Sacred Summits [MOBI]
07 March 2014, 07:48
2013 | MOBI | 1.29MB
This book describes Boardman's climbs between December 1978 and November 1979 including the Carstensz Pyramid in New Guinea, the impressive first ascent of Kangchenjunga North Ridge, and the first ascent of the South Summit of Gauri Shankar. The photos are very good. The cover photo is the west ridge of Gauri Shankar.
Pete uses his diaries to tell his inner feelings, and spins a captivating story of the trek to base camp, his silly accident, and the personalities of Doug, Joe and Georges Bettembourg. Boardman, Joe Tasker and Doug Scott made it to the Kangchenjunga summit on May 15, 1979.
Earlier in 1979 an American/Nepalese expedition led by Al Read made the first ascent of the North Summit of Gauri Shankar, with John Roskelley and Dorje Sherpa reaching the summit on May 8, 1979. Boardman then chose to try the West Ridge to the South Summit. This was as long, fine and intricate a ridge climb as has ever been done in the Himalaya, exposed for long sections and demanding sustained care. Boardman, Tim Leach, Guy Neidhardt, and Pemba Lama made it to the summit on November 8, 1979. "The ridge was a cutting edge between light and shade. A mighty barrier, it divided winds and snowstorms, cultures and countries. Also, it was our only delicate support between earth and sky."
Pete Boardman and Joe Tasker disappeared in March 1982 climbing the North East Ridge of Everest. The Boardman Tasker Prize for Mountain Literature was established in their memory.
Savage Arena [MOBI]
07 March 2014, 07:42
2013 | MOBI | 2.03MB
The story of Tasker's climbing, to a compelling story of K2 is a must read. Told in an understated way, it nevertheless provides deep insights into what drove him to return again and again to the high mountains.
The Chomolungma Diaries [MOBI]
07 March 2014, 07:36
2012 | MOBI | 1.24MB
Are you tired of reading mountaineering disaster stories which tarnish the reputation of Everest by focusing on all that's negative about climbing it?
Are you longing to read an account that more accurately reflects what a commercial expedition to climb Everest is really like?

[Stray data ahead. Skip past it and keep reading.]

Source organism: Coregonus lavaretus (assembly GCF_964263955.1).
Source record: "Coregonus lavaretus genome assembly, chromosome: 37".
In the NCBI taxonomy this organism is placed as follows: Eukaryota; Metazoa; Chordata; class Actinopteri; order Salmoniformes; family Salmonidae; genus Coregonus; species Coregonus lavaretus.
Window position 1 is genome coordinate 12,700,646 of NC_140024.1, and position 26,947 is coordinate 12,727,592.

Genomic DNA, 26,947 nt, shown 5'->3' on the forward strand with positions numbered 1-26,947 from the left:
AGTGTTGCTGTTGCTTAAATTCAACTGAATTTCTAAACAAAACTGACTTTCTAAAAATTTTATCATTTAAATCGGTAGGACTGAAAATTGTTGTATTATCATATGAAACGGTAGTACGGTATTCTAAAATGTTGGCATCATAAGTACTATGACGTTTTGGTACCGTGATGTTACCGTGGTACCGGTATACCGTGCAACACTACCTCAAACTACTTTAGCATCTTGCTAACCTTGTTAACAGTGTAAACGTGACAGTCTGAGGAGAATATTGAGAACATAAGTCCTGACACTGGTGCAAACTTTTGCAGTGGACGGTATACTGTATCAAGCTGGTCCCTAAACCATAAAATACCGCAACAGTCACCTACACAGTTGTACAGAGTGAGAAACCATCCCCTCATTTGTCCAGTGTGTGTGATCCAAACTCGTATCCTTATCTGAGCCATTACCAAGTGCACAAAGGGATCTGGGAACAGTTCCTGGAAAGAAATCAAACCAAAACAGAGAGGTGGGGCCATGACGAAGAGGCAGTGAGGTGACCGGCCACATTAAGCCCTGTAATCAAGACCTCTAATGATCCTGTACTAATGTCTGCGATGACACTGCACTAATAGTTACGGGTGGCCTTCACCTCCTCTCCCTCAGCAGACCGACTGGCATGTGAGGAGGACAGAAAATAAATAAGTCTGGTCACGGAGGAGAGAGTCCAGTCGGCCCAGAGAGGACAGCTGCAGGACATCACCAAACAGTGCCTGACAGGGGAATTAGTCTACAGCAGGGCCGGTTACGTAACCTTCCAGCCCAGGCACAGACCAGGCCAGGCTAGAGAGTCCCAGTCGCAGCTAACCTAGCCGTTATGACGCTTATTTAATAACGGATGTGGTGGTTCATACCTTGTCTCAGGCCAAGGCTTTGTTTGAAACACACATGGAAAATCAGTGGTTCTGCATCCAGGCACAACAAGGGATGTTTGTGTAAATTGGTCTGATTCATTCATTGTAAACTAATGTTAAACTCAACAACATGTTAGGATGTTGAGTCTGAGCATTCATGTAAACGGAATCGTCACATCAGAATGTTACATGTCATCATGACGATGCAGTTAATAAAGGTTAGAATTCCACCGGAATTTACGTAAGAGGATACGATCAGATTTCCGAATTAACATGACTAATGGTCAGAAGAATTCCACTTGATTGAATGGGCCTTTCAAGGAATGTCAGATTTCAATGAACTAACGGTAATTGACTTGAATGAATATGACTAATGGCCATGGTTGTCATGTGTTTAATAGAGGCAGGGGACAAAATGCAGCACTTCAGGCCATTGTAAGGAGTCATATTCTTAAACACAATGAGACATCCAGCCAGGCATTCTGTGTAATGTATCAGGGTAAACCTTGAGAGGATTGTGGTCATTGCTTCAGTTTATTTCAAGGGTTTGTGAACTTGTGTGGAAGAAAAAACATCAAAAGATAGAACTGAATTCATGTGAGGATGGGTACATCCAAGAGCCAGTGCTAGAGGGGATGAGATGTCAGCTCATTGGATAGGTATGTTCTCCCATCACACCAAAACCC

You might be forgiven for thinking that Everest has become the playground of glamorous celebrities and multimillionaire businessmen who have difficulty climbing the stairs, never mind a mountain. Many books and news stories about mountaineering disasters leave you thinking that anyone can climb Everest if they pay enough money, and that Sherpas will carry you up if necessary. They conclude that if you put enough of these rich fools together, then tragedy is inevitable, and they take great delight in telling you all about it.
This is not one of those stories, and it aims to dispel those popular myths surrounding Everest. It does so by telling the true story of an ordinary climber on an ordinary commercial expedition to reach the summit of the world's highest mountain.
The reality is that most Everest climbers are not rich at all. They are normal people who have saved up over many years, climbed many mountains, and made career sacrifices and lifestyle choices along the way.
The Chomolungma Diaries is the journal of Mark Horrell's expedition to climb Everest from the north side in 2012, a year when there were many fatalities on the south side. While the world's media were working themselves into a frenzy about the queues of commercial climbers and the personal tragedies taking place on the other side of the mountain, Mark's team were quietly getting on with the job of preparing to summit from the north. It follows the hopes and the disappointments, the excitement and the boredom, the banter and the arguments of a team of ordinary people preparing for the biggest day of their lives; and it highlights the superhuman efforts of the Sherpas in helping them to achieve their dream.
But nothing about Everest is ordinary, and there's more than enough excitement when your life is clipped into a narrow line of cord five miles above the Earth. Those who think Everest is easy have never been up onto the Northeast Ridge and experienced the world's most terrifying ridge walk. This diary will bring you just a little bit closer to that experience.
Ordinary people doing something extraordinary - if you loved Into Thin Air then you will hate this diary!